With an estimated 8 trillion cubic meters of natural gas, Turkey wants some of this energy wealth too.
The Republic of Cyprus has started surveying for natural gas, and recent estimates are that its undersea reserves are worth billions of dollars. Helped by Israel and America’s Noble Energy, the subterranean Cyprus discoveries could make the small island EU nation energy independent for 200 years, according to the Cyprus Mail.Deep drilling for gas also sparks environmental fears
The gas find, termed “historic” by Republic of Cyprus President Demetris Christofias, could be as much as 8 trillion cubic feet. The gas is said to be in Block 12 of the Aphrodite Gas Field, and it could be enough to power all the electricity on the island for 210 years.
In a press announcement, Charles D. Davidson, Noble Energy’s Chairman and CEO, said, “We are excited to announce the discovery of significant natural gas resources in Cyprus on Block 12. This is the fifth consecutive natural gas field discovery for Noble Energy and our partners in the greater Levant basin, with total gross mean resources for the five discoveries currently estimated to be over 33 Tcf. This latest discovery in Cyprus further highlights the quality and significance of this world-class basin.”
Davidson went on to say, “We would like to thank the Government of Cyprus for their productive cooperation and support in achieving an important outcome for the people of Cyprus and Noble Energy. We look forward to working closely with the Government of Cyprus to develop this discovery in a manner that maximizes value for all stakeholders.”
But exploration is one thing: actual commercial production is quite another. Due to the enormity of the costs involved in drilling offshore wells and turning the gas into liquified natural gas, Cyprus has turned to other countries for help. Besides making agreements with Israel, which has made significant gas discoveries of its own, the Cypriots have turned to the European Union as well. Turkey is not a member of the EU and given the EU’s recent financial crisis, it is unlikely that it will any time soon.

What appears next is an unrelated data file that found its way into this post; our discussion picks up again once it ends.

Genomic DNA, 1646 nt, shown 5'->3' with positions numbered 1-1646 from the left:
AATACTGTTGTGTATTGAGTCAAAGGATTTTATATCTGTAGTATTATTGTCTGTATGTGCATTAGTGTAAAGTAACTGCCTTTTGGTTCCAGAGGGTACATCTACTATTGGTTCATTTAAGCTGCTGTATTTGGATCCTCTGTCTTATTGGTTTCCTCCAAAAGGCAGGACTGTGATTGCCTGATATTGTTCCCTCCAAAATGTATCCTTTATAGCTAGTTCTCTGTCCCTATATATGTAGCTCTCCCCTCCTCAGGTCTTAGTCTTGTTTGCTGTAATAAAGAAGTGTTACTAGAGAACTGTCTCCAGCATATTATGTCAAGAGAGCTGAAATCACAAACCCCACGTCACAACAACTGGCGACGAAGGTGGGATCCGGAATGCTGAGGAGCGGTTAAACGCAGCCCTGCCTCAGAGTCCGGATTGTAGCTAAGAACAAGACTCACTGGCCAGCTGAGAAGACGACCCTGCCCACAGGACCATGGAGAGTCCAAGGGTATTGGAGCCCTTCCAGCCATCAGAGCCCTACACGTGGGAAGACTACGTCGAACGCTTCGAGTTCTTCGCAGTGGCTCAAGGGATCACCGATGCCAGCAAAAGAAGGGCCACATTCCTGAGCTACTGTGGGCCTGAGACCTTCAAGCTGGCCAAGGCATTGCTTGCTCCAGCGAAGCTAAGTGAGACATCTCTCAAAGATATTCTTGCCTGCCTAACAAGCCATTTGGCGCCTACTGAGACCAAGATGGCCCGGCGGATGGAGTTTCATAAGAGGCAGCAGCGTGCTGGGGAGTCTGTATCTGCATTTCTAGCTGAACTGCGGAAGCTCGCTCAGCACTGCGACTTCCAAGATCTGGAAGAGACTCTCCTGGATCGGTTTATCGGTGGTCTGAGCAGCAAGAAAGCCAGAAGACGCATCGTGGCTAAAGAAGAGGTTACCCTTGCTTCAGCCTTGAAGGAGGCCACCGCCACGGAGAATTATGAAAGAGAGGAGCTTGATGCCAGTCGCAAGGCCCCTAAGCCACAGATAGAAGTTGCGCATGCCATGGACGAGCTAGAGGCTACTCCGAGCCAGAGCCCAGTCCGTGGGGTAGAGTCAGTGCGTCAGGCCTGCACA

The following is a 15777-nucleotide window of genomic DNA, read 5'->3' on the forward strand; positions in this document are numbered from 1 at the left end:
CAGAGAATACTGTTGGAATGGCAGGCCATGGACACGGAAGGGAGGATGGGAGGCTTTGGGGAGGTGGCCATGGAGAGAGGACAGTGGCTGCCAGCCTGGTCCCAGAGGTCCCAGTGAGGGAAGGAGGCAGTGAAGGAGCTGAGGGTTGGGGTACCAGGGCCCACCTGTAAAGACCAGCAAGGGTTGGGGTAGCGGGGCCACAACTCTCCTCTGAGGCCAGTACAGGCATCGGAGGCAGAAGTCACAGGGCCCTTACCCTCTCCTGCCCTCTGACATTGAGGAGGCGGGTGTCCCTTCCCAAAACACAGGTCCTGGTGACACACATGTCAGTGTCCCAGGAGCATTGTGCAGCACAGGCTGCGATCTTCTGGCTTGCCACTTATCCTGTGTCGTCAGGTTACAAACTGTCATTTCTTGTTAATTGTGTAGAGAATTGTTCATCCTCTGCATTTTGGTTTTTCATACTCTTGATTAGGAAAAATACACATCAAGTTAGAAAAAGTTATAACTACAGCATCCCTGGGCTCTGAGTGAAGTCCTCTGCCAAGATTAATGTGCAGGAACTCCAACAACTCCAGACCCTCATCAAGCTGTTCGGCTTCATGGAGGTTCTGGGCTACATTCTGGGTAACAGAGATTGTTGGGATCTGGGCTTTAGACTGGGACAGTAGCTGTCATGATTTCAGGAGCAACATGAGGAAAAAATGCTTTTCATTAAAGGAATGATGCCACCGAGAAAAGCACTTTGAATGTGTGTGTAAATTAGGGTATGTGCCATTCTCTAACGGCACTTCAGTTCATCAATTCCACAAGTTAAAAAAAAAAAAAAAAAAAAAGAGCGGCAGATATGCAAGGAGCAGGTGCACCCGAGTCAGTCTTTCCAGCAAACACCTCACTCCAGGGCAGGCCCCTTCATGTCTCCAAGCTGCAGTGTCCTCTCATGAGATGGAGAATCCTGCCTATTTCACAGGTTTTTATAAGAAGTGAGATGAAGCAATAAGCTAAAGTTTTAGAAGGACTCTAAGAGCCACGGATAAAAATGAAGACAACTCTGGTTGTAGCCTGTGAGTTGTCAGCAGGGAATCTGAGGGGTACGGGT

The country’s Commerce Minister, Praxoulla Antoniadou, was quoted as saying: “If you want an indication( of the value of the gas), if you consider that 6,000 cubic feet is equal to one barrel of oil, then approximately 7 tcf is equivalent to one billion barrels, and to give an indicative value of these deposits based on the barrel analogy, the deposits in one of the 13 blocks are worth around €100 billion in value.”
All of this has resulted in another regional power Turkey, to want its share of these gas deposits, especially in light of Turkey’s occupation of one third of the island, the northern half. Turkey’s involvement has reached a point where its naval vessels are now constantly present off Cypriot coastal waters.
Map of underseas gas fields
Israel and Turkey could wind up facing off in a “high noon” conflict situation that could very well lead to a military engagement.
Despite this worrisome possibility, the Government of Cyprus appears committed to undertaking this project as, in the words of Commerce Minister Antoniadou, “Cyprus is in a position to strengthen the energy security of the EU as we are the only country in the region that belongs to the EU.”
She added that now that nuclear energy is becoming less popular, in the aftermath of the Fukushima nuclear power plant meltdown, natural gas is becoming more popular as an energy source.
Cyprus’ main opposition political party head is also impressed by the findings as has the government to formulate a comprehensive energy plan and provide true transparency in regards to details of the project.
The main hurdle will of course be Turkey’s role, which at present does not appear to be very friendly in regards to both the Greek backed Republic of Cyprus and of course towards its one-time ally Israel.
Read more about natural gas:
Israel and Cyprus align on Natural Gas and Renewables
Cyprus, Israel, and Turkey Near “High Noon” Standoff Over Med’s Natural Gas
Navies Circle Cyprus as it Explores Natural Gas
Cyprus Fears Environmental Impact of Undersea Gas Drilling